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Film / Those Magnificent Men in Their Flying Machines

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Those magnificent men in their flying machines,
They go up diddley up-up, they go down diddley down-down!

Those Magnificent Men in Their Flying Machines, or How I Flew from London to Paris in 25 Hours 11 Minutes, to give its full title, is a 1965 British comedy film (released through 20th Century Fox) about an international air race held during the early, pre-World War I days of aviation. A wacky cast of characters assembles with their wacky aircraft, a love triangle develops, Worthy Opponents square off, and great fun is had by all... except for those who can't stay in the air.

The brilliant international cast includes Stuart Whitman, Sarah Miles, James Fox, Alberto Sordi, Robert Morley, Gert Fröbe, Jean-Pierre Cassel, Yûjirô Ishihara, John Le Mesurier, Benny Hill, and Terry-Thomas as Sir Percy Ware-Armitage. Extra footage added to the American release featured popular comedian Red Skelton as a hapless victim of flight tests throughout the ages.


The 1969 sequel, Monte Carlo or Bust (aka Those Daring Young Men in Their Jaunty Jalopies), does with vintage cars what this movie does with vintage planes.

The film directly inspired Hanna-Barbera's Wacky Races Spin-Off Dastardly and Muttley in Their Flying Machines. Dick Dastardly, whose Wacky Races self was heavily inspired by Professor Fate from Magnificent Men's rival The Great Race, was altered to heavily resemble Terry-Thomas' character, Sir Percy Ware-Armitage. (To be fair, that took little effort, as both Fate and Ware-Armitage are more or less based on the classic Dastardly Whiplash villain).


Contains examples of:

  • All-Stereotype Cast: The Germans are uptight efficiency freaks with pointy helmets, the French pilot is more interested in flirting and having fun than working, the Italian pilot is a loudmouth devout Catholic and has a lot of kids, the American is a cowboy, the British are stuffy and formal, and so on and so forth.
  • Ambiguously Gay: Richard. He's oddly hesitant to marry Patricia despite her being attractive, intelligent, upper class, and interested in him. He also notes how handsome Orvil is before Patricia... while talking to Patricia. He doesn't mind her getting with Orvil at the end in the slightest.
  • Amusing Injuries
  • Animated Credits Opening: Featuring the magnificent art of Ronald Searle.
  • Artistic License – Awards: Captain Rumpelstoss is shown wearing the Iron Cross, Germany's most iconic military decoration. However, he's too young to have served in the Franco-Prussian War, the last time it was awarded prior to World War I.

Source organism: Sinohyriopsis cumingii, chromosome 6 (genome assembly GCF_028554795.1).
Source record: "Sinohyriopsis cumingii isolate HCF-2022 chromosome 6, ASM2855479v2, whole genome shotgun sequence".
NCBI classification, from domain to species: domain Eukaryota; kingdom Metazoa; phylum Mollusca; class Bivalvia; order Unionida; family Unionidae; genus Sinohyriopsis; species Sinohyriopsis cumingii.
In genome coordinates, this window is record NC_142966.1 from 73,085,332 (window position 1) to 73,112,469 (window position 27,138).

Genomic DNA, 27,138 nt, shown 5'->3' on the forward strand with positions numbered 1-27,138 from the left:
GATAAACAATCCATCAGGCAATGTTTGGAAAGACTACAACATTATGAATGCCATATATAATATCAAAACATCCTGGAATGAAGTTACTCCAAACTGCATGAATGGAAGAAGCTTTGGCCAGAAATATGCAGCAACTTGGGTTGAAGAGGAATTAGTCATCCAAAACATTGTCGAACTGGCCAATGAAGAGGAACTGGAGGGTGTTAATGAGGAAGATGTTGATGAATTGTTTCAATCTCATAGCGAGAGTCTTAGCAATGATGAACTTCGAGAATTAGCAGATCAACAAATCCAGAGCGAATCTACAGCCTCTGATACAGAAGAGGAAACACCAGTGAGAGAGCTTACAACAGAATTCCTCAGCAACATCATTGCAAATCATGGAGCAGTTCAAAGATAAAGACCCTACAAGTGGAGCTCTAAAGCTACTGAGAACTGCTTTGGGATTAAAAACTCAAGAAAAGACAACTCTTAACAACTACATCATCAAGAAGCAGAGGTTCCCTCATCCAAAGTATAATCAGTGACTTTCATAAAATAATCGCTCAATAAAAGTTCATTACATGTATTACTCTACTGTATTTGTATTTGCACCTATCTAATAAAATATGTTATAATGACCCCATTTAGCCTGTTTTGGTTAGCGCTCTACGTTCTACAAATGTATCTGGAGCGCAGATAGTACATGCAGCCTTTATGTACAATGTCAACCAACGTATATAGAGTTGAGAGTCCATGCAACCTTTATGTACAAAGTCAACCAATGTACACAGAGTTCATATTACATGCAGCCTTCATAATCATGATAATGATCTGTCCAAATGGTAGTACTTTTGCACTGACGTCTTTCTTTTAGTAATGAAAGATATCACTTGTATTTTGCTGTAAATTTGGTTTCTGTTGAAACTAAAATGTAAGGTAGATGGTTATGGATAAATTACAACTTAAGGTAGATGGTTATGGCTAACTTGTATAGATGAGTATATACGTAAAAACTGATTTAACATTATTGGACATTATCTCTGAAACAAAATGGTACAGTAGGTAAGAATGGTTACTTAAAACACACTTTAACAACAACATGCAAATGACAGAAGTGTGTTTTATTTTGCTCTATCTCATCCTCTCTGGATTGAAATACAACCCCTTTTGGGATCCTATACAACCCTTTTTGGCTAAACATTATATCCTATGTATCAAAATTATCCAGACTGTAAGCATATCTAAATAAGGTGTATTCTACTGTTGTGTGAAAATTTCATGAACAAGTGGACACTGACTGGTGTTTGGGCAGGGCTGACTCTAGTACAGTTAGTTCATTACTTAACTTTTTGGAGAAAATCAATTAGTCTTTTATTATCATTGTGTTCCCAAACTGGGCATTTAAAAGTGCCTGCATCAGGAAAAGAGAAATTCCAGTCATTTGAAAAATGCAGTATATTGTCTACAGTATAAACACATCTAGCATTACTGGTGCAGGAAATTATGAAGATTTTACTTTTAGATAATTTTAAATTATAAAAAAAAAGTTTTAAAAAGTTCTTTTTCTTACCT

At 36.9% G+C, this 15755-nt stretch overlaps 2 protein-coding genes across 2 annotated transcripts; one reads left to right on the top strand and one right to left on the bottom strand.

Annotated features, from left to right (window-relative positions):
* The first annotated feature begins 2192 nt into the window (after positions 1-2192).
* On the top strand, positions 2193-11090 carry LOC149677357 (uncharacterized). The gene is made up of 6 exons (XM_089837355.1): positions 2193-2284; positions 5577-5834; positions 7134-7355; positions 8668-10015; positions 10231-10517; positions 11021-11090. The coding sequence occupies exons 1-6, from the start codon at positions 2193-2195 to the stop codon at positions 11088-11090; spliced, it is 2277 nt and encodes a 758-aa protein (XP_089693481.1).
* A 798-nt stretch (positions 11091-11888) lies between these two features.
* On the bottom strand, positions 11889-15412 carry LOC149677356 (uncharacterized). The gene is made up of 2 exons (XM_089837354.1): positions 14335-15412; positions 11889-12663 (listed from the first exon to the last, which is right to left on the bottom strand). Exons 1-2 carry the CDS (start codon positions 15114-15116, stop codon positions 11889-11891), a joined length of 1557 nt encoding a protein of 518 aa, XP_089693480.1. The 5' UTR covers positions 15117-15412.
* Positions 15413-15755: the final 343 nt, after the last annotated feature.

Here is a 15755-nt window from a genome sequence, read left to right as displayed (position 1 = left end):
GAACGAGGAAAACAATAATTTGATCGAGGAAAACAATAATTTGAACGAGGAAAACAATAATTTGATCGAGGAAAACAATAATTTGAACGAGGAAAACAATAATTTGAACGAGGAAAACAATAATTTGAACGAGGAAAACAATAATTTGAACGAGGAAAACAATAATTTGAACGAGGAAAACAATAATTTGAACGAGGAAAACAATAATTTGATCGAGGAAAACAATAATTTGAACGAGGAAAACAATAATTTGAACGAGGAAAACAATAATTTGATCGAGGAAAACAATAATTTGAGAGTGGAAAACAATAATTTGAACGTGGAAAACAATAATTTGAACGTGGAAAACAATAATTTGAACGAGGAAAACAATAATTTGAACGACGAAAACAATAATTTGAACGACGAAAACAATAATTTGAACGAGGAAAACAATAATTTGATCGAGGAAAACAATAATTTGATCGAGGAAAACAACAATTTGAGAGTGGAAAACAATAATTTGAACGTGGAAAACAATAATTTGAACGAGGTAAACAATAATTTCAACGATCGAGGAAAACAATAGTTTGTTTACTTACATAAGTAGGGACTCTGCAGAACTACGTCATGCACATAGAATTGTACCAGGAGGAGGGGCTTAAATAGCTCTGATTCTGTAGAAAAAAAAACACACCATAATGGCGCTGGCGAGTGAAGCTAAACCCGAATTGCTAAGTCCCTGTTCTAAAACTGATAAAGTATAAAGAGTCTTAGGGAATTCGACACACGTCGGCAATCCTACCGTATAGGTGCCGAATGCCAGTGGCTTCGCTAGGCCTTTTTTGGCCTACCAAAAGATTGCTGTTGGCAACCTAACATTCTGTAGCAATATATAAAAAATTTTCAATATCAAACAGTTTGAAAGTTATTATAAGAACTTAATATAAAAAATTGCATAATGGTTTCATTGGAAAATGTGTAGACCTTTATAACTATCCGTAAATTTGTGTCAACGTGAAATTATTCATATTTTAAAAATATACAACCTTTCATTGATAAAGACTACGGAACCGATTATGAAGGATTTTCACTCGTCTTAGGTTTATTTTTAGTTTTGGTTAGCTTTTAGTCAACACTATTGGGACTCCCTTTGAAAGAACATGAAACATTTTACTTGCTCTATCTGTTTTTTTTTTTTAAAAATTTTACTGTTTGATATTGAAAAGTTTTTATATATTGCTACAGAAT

• Berserk Button: Do not take Patricia flying and let her father hear about it. Orvil was lucky to not be DQ'd on her account.
  • The Big Race
  • Book-Ends: The American release features footage of Red Skelton at both ends of the films. The first set of clips features him in a series of "historic" flight tests, such as a caveman flapping his elbows like a bird. At the end of the film, a modern Red Skelton is stuck in the airport, waiting for scheduling troubles to get sorted out, when he suddenly hits upon an idea... and begins flapping his elbows like a bird.
  • But I Read a Book About It: Colonel Manfred von Holstein attempts to teach himself how to fly by reading the official German army handbook on piloting; while he is flying. He does surprisingly well until he drops the book.
  • Brick Joke: During the Germans' test flight (the one that goes horribly wrong) the fire engine knocks out a section of wall between the field and the sewage farm. At the end of the scene when the German officer has lost control of the motorbike, he ends up going through that section of wall.
  • Cool Plane: Well, in the era of the setting, any plane that can stay aloft for more than five minutes is essentially cool by default. But the amusing early flying machines are certainly a focal point of the film. And some, like Richard's Antoinette IV, are downright beautiful.
  • Crazy Jealous Guy: Richard
  • Dastardly Whiplash: Sir Percy Ware-Armitage.
  • Disposable Fiancé: Richard gradually emerges as one.
  • Dudley Do-Right Stops to Help: Orvil was winning the race in the final stretch, but when he saw the Italian pilot in 3rd place was about to crash, he veered off to rescue the other pilot. This gave the race to Richard, but since he had seen Orvil leave the race to save the Italian, he freely decides to split the prize money with him.
  • Duel to the Death: Two characters try to have one in balloons. (Ahem: "Balloons... AND BLUNDERBUSSES!")
  • Epic Fail:
    • The flight-test fiasco footage at the beginning of the film.
    • More or less every plane test before the race begins.
    • Colonel von Holstein wins the balloon duel, shooting down his opponents' balloon, but he gloats a little too much after doing so, and punctures his own balloon with his helmet, causing it to crash. (And makes a fool out of himself.)
  • Epic Race
  • Fanservice: the girl at the sea near the start.
  • The Fantastic Trope of Wonderous Titles
  • Gorgeous Period Dress: Sarah Miles and the other actresses are clad in a veritable cornucopia of elegant Edwardian Era fashions.